Chaos Labs receives $20 million in seed funding



Chaos Labs, a blockchain risk analytics firm whose team includes former members of the Israeli special forces, announced on Tuesday that it’s received $20 million in seed funding in a round led by PayPal Ventures and Galaxy Digital.

The almost two-year-old company specializes in running worst-case scenario simulations for decentralized finance trading platforms. Other participants in the round include Coinbase, Uniswap, Lightspeed, Bessemer, and angel investors like Balaji Srinivasan and Naval Ravikant.

“We built a Web3 cloud where we can replicate all of the blockchains that our clients run on,” Omer Goldberg, founder and CEO of Chaos Labs, told Fortune. “And we can interact with their application in the same exact way that they’re going to be interacted with in real life.”

Chaos Labs’s unusually large seed funding comes after a year of crypto hacks, collapses, and exploits, including the infamous Mango Markets exploit, in which hacker Avraham Eisenberg took advantage of weaknesses in the crypto trading platform to walk away with $116 million in assets. The U.S. Securities and Exchange Commission later charged Eisenberg with fraud and market manipulation.

Goldberg told Fortune that Chaos Labs’ software could have “100%” prevented Eisenberg’s attack, which is probably why the company’s 10 public clients include some of the biggest names in DeFi, including Aave, Chainlink, and Uniswap. Almost $3 billion in crypto assets were lost to hacks and exploits in 2022, according to CoinGecko.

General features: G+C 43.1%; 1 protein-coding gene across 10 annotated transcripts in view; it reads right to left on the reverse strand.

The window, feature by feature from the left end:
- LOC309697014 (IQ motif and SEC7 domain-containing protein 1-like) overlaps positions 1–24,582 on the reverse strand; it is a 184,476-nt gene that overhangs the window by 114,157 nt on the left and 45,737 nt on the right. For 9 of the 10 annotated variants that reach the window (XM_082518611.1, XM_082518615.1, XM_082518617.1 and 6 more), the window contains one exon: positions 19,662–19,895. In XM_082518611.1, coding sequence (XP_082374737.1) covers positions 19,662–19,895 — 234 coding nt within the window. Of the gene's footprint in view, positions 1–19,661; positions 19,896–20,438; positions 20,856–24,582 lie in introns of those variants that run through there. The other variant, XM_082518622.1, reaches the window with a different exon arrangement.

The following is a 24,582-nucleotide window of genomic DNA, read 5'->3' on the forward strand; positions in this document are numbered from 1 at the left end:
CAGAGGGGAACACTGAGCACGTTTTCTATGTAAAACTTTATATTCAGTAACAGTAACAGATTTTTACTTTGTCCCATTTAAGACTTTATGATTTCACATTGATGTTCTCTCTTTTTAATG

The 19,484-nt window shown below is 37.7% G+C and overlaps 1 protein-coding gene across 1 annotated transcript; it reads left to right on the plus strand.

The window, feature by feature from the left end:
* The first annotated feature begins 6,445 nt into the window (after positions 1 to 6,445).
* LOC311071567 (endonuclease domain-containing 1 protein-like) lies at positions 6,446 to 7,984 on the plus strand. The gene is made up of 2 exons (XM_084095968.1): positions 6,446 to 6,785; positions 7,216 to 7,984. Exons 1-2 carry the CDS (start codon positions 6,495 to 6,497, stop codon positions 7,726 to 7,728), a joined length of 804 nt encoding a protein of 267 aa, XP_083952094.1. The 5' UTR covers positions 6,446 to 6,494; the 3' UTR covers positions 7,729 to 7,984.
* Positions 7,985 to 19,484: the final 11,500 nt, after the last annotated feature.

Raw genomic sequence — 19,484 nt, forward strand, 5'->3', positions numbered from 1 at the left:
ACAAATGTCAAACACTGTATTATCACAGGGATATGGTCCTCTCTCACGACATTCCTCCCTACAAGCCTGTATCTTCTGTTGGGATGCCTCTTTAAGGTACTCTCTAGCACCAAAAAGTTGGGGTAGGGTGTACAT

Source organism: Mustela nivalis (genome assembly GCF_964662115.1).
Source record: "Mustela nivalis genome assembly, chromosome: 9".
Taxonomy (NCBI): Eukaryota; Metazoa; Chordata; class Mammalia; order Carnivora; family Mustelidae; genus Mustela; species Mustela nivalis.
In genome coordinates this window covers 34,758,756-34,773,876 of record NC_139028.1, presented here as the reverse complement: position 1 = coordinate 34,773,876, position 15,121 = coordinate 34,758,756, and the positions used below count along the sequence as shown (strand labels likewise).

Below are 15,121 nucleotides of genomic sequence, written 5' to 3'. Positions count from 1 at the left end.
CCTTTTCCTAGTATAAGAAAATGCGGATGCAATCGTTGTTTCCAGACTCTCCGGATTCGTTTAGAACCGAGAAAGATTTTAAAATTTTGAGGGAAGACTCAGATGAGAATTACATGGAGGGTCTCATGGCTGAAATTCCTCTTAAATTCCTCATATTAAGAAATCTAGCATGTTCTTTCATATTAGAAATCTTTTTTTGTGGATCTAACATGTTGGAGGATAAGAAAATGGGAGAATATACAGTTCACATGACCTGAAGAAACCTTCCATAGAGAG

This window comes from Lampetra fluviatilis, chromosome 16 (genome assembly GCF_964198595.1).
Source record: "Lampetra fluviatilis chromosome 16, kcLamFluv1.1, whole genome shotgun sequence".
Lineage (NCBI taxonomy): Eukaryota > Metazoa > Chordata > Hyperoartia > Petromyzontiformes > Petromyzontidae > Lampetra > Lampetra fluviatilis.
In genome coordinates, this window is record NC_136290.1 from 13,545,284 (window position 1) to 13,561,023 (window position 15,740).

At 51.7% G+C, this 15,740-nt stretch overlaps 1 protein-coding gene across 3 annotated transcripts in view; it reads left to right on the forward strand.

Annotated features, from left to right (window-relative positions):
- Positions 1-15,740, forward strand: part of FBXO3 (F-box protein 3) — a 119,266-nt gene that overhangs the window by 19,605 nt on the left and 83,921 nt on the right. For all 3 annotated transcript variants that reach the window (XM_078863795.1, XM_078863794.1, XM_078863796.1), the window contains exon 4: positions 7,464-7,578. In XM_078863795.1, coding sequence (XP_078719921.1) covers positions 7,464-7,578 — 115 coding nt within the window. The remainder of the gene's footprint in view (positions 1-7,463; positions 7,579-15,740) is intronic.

“As crypto development accelerates and the landscape grows in complexity, so does the range of potential exploits and hacks,” Amman Bhasin, a partner at PayPal Ventures, said in a statement. “Chaos Labs addresses this by arming protocols, investors, and users with a suite of risk management and optimization tools.”

Goldberg, who spent four years after high school in the Israeli special forces, hails from big tech. He used to be an engineer at Facebook and Instagram, where he learned about common risk-mitigation strategies, including chaos engineering, a method for stress testing computer programs and simulating worst-case scenarios. (Chaos Labs borrows its name from the technique.)

In 2021, he built his own DeFi protocol, or trading platform. Before he opened up his project to the public, he decided to stress test what he had programmed. As he was building his “chaos engineering” tools, other protocols heard about his comparatively involved testing methods and asked him to stress test their trading platforms.

He soon pivoted and founded Chaos Labs. Since then, he’s hired almost 25 employees, the majority of which are friends or contacts from his time in the Israeli military. He said his yearly revenue is in the “millions.”

“Crypto, blockchains, DeFi, however you want to call it, are going to be a huge part of the future of finance,” he told Fortune. “And there’s no way that can be true without having tools that are best in class or at least offer the same assurances as the traditional finance counterparts.”

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